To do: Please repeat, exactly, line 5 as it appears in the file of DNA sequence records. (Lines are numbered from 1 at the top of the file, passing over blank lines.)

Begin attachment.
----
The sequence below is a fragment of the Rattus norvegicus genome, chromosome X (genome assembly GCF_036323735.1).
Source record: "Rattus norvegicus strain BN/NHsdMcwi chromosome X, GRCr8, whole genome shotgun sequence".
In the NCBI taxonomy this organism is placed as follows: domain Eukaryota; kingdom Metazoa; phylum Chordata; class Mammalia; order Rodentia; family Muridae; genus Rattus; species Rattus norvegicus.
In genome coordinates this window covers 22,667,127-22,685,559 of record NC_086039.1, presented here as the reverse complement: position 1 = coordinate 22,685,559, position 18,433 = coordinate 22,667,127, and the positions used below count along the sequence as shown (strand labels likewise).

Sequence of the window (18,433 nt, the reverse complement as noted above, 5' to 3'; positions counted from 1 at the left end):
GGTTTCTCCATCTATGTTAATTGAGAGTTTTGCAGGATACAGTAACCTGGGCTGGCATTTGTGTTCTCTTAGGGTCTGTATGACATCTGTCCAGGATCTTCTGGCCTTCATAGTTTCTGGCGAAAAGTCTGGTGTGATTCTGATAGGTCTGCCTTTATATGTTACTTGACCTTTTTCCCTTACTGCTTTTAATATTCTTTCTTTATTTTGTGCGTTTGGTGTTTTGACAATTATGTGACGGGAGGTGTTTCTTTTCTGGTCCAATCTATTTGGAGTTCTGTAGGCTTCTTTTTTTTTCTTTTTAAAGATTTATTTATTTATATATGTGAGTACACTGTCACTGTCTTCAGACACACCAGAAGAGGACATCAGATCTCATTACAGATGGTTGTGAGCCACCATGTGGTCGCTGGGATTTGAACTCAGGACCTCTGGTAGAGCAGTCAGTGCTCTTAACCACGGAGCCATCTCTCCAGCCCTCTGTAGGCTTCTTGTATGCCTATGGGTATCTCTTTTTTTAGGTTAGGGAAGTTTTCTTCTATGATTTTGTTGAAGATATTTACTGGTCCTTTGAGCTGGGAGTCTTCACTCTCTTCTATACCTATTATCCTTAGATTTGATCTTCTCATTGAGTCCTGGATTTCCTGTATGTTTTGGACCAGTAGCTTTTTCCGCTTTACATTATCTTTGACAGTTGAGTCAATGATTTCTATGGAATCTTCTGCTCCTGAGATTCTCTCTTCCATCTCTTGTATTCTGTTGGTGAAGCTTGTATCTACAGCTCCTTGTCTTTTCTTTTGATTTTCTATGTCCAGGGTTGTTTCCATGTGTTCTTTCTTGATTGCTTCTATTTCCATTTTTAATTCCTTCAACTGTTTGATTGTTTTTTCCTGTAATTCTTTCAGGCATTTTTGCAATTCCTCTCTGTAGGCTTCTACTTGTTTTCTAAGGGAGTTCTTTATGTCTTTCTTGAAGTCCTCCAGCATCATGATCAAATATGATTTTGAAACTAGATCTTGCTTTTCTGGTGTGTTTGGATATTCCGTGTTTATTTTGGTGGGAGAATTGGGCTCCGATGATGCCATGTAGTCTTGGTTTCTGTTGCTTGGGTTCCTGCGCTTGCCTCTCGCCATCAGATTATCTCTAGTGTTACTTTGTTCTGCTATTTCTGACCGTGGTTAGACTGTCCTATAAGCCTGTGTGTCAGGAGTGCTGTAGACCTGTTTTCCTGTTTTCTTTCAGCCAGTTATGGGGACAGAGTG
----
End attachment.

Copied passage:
Sequence of the window (18,433 nt, the reverse complement as noted above, 5' to 3'; positions counted from 1 at the left end):